Turkey weighs sanctions against France over genocide bill
The Turkish government will impose a raft of diplomatic and trade sanctions against Paris if French lawmakers adopt an Armenian genocide bill this week, a government source said on Tuesday.
"Turkey will not remain silent. That will obviously have consequences," the source told AFP.
"We have already discussed our plans if the bill is adopted at the French National Assembly on Thursday," the source added.
Among the sanctions, Turkey will recall its ambassador to Paris for consultations and ask the French ambassador in Ankara to do the same, the source said speaking on condition of anonymity.
Ankara is also planning trade sanctions targeting French interests in the country, though the government has so far avoided openly using the term of "boycott" against French products.
According to official figures, bilateral trade soared by 17 percent in 2010 to reach 11.6 billion euros ($15.1 billion).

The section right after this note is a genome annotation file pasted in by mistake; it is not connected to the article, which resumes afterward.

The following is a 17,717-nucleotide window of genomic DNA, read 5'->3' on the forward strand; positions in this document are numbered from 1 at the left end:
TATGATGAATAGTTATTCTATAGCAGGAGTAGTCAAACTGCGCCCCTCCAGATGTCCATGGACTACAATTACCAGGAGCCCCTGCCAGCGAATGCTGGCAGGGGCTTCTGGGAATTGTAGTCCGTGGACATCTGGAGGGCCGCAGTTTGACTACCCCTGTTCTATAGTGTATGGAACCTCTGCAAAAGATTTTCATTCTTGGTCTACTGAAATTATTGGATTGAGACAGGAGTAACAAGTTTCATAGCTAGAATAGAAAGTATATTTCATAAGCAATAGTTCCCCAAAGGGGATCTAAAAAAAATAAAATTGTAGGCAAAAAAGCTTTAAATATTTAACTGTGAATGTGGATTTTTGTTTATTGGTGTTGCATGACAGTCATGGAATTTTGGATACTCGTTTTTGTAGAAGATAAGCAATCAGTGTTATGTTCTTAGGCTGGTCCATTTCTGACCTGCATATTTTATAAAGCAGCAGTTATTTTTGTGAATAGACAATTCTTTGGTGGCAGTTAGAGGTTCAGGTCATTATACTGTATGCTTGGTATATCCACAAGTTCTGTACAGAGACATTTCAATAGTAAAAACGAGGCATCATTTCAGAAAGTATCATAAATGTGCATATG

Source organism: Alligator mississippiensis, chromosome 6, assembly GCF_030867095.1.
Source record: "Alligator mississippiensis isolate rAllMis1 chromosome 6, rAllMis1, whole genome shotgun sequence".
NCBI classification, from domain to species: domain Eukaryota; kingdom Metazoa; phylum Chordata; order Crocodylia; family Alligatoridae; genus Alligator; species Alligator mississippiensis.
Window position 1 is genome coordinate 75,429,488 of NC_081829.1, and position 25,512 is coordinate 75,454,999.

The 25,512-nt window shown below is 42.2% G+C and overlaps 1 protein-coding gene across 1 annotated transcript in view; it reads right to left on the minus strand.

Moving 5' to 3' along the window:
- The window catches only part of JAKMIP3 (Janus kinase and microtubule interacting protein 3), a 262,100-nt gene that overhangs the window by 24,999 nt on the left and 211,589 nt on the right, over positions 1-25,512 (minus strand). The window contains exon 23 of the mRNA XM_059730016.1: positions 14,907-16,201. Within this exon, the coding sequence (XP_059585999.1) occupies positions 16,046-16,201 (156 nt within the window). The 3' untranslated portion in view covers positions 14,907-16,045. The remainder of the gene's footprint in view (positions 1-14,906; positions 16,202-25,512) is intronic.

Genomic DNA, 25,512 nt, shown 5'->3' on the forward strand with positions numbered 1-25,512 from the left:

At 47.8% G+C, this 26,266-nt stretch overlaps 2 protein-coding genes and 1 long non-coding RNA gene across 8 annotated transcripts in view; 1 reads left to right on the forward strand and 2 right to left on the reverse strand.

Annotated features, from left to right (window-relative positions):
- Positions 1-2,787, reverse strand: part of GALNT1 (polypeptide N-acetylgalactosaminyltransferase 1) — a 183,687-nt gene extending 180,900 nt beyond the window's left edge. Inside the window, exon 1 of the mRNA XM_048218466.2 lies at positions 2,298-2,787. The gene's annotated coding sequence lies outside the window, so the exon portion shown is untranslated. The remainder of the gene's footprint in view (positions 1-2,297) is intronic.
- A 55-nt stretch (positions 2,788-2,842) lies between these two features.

Close to 1,000 French companies in Turkey, as well as those in partnership with Turkish companies will be excluded from public contracts in Turkey, especially in the field of transport, according to the source.
Cultural, scientific and technological cooperation will also be suspended.
On Monday, Economy Minister Zafer Caglayan ruled out an official embargo on French products but stressed the government could not remain indifferent to the nation's feelings.
Ahead of Thursday's vote, Turkey has increased pressure on Paris on all fronts. Two seperate delegations of parliamentarians and business leaders have been lobbying in France since Monday.
Turkey has urged France to block the bill, or face "serious and irreparable" consequences for Franco-Turkish relations.
If the law is passed as expected, anyone in France who publicly denies the genocide could face a year in jail and a fine of 45,000 euros ($58,000).
Armenia says up to 1.5 million of its people were killed during World War I by forces belonging to Turkey's former Ottoman Empire.
Turkey rejects the term genocide and says between 300,000 and 500,000 Armenians, and at least as many Turks, died in combat or from starvation when Armenians rose up and sided with invading Russian forces.
France, which has a large population of Armenian descent, recognised the killings as genocide in 2001.
© 2011 AFP